Contact African Trade Group if you need assistance in planning and executing infrastructure projects


    African Trade group can help public sector, private sector and a combination of public and private sector principals to develop, finance and build infrastructure projects in every arena including:

    • Rail system for passenger and cargo
    • Toll ways
    • Electrical Power plant and distribution network
    • Gas distribution to local businesses and homes
    • Water purification and distribution
    • Stadiums
    • Conference Centers
    • Hospitality and Tourist attractions

    Various contractual means for executing infrastructure projects

    BOOT (build–own–operate–transfer)

    A BOOT structure differs from BOT in that the private entity owns the works. During the concession period the private company owns and operates the facility with the prime goal to recover the costs of investment and maintenance while trying to achieve higher margin on project. The specific characteristics of BOOT make it suitable for infrastructure projects like highways, roads mass transit, railway transport and power generation and as such they have political importance for the social welfare but are not attractive for other types of private investments. BOOT & BOT are methods which find very extensive application in countries which desire ownership transfer and operations including. Some advantages of BOOT projects are:

    • Encourage private investment
    • Inject new foreign capital to the country
    • Transfer of technology and know-how
    • Completing project within time frame and planned budget
    • Providing additional financial source for other priority projects
    • Releasing the burden on public budget for infrastructure development

    BOO (build–own–operate)

    In a BOO project ownership of the project remains usually with the project company for example a mobile phone network. Therefore the private company gets the benefits of anyresidual value of the project. This framework is used when the physical life of the project coincides with the concession period. A BOO scheme involves large amounts of finance and long payback period. Some examples of BOO projects come from the water treatment plants. This facilities run by private companies process raw water, provided by the public sector entity, into filtered water, which is after returned to the public sector utility to deliver to the customers.


    Under BLT a private entity builds a complete project and leases it to the government. On this way the control over the project is transferred from the project owner to a lessee. In other words the ownership remains by the shareholders but operation purposes are leased. After the expiry of the leasing the ownership of the asset and the operational responsibility are transferred to the government at a previously agreed price. For foreign investors taking into account the country risk BLT provides good conditions because the project company maintains the property rights while avoiding operational risk.


    Design–build–finance–operate transactions are a project delivery method very similar to BOOT except that there is no actual ownership transfer. Moreover, the contractor assumes the risk of financing till the end of the contract period. The owner then assumes the responsibility for maintenance and operation. Some disadvantages of DBFO are the difficulty with long term relationships and the threat of possible future political changes which may not agree with prior commitments.This model is extensively used in specific infrastructure projects such as toll roads. The private construction company is responsible for the design and construction of a piece of infrastructure for the government, which is the true owner. Moreover the private entity has the responsibility to raise finance during the construction and the exploitation period. The cash flows serve to repay the investment and reward its shareholders. They end up in form of periodical payment to the government for the use of the infrastructure. The government has the advantage that it remains the owner of the facility and at the same time avoids direct payment from the users. Additionally, the government succeeds to avoid getting into debt and to spread out the cost for the road over the years of exploitation.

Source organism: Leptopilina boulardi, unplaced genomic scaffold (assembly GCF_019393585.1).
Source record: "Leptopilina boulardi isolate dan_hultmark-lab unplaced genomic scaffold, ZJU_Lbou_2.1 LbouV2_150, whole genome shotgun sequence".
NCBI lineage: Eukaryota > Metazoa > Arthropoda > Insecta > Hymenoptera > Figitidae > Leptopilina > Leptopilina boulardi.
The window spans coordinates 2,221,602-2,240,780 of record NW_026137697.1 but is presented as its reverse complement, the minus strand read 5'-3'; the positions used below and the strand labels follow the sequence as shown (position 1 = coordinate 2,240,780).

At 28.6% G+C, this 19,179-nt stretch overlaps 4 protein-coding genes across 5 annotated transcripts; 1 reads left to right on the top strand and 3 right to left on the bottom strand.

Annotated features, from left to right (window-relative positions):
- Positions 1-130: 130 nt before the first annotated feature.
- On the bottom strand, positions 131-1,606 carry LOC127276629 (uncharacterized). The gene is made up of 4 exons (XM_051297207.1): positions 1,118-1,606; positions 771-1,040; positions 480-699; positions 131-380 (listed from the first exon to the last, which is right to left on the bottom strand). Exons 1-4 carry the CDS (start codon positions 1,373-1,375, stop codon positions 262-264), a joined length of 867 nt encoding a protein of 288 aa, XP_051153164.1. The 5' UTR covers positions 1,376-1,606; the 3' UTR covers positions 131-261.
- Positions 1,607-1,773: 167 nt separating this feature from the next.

A type of contract arrangement in which the an entity builds an infrastructure project, operates it and eventually transfers ownership of the project to the government. In many instances, the government becomes the firm’s only customer and promises to purchase at least a predetermined amount of the project’s output. This ensures that the firm recoups its initial investment in a reasonable time span. This type of arrangement is used typically in complicated long-term projects as seen in power plants and water treatment facilities. In some arrangements, the government does not assume ownership of the project. In those cases, the company continues running the facility and the government acts as both the consumer and regulator.

    DCMF (design–construct–manage–finance)

    This is a contract in which a private entity is contracted to design, construct, manage, and finance a facility, based on the specifications of the government. Project cash flows result from the government’s payment for the rent of the facility. In the case of the hospitals, the government has the ownership over the facility and has the price and quality control. The same financial model could be applied on other projects such as prisons. Therefore this model could be a way to avoid adding new debtto public finance.